HC Deb 15 July 1930 vol 241 cc1074-5
3. Mr. DAY

asked the Secretary of State for War whether soldiers serving in the Guards are still granted the privilege of being employed at evening and matinee performances at London theatres; can he say whether for the purpose of these engagements soldiers are excused any part of their military duties; is permission also granted to Guardsmen to be absent from their military duties for rehearsals; have any inquiries been made into this subject; and can he give the House particulars?


As regards the first and last parts of the question, soldiers, whether belonging to the Guards or to other regiments, are at liberty to spend their leisure time as they like provided that there is no interference with their military duties. Instructions were issued last autumn to make the position clear in this respect and to make it clear also that any engagements which soldiers accept in their spare time are purely of a private nature and that touting for engagements in any shape or form is forbidden. As regards the second and third parts of the question, the answer is in the negative.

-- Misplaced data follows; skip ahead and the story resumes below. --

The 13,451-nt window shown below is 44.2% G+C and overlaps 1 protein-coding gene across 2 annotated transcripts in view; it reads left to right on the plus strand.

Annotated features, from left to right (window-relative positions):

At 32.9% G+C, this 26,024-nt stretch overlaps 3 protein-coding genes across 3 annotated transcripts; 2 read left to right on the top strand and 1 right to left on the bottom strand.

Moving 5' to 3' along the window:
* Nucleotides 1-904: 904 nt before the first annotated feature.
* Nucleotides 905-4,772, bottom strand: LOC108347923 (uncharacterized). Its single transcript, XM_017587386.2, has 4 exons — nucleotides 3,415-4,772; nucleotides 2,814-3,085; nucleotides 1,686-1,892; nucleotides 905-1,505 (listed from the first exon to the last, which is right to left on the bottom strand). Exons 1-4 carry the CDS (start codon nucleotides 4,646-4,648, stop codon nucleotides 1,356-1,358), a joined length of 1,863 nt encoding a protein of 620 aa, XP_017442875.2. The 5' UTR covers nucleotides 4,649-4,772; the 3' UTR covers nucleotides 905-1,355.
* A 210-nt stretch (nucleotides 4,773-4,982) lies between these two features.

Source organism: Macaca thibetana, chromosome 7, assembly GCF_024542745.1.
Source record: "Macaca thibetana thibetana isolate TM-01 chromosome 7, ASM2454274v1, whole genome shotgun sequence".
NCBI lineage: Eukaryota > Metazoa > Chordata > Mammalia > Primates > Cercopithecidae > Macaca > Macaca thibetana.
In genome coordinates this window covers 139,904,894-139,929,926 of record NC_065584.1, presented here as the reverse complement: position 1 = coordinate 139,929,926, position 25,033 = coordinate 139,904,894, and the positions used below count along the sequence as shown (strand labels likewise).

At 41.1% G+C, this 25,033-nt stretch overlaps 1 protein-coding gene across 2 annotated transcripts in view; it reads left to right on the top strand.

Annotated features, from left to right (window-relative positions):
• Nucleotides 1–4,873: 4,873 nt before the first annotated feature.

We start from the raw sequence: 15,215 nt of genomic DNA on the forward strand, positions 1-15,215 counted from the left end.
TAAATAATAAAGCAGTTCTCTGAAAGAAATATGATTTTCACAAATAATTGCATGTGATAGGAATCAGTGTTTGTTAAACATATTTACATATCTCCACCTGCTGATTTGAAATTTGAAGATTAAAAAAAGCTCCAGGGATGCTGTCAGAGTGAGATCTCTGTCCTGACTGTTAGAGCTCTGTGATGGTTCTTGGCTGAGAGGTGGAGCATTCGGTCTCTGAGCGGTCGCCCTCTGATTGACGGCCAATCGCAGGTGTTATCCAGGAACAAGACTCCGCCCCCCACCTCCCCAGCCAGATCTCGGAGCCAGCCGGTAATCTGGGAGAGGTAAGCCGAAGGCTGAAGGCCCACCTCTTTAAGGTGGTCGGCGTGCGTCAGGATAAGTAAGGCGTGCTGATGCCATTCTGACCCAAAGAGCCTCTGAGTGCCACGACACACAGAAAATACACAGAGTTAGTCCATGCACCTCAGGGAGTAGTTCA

Can my right hon. Friend say whether the fact that these soldiers attend rehearsals in the morning, performances at matinees in the afternoon, and appear again at night, does not interfere with their military duty?


Will the right hon. Gentleman not say that this is what his predecessor did?


If my hon. Friend will give me details of cases where it is evident that soldiers have been taking private engagements at the expense of their military duties, I will take steps to deal with the matter.

Colonel ASHLEY

Is not what was stated impossible? If they took private engagements at the expense of their military duties they would be brought before their Commanding Officer, who would punish them.

Lieut.-Colonel HENEAGE

Would the right hon. Gentleman consider the fact that if they take private engagements at the expense of ex-service men it is not helping the unemployed?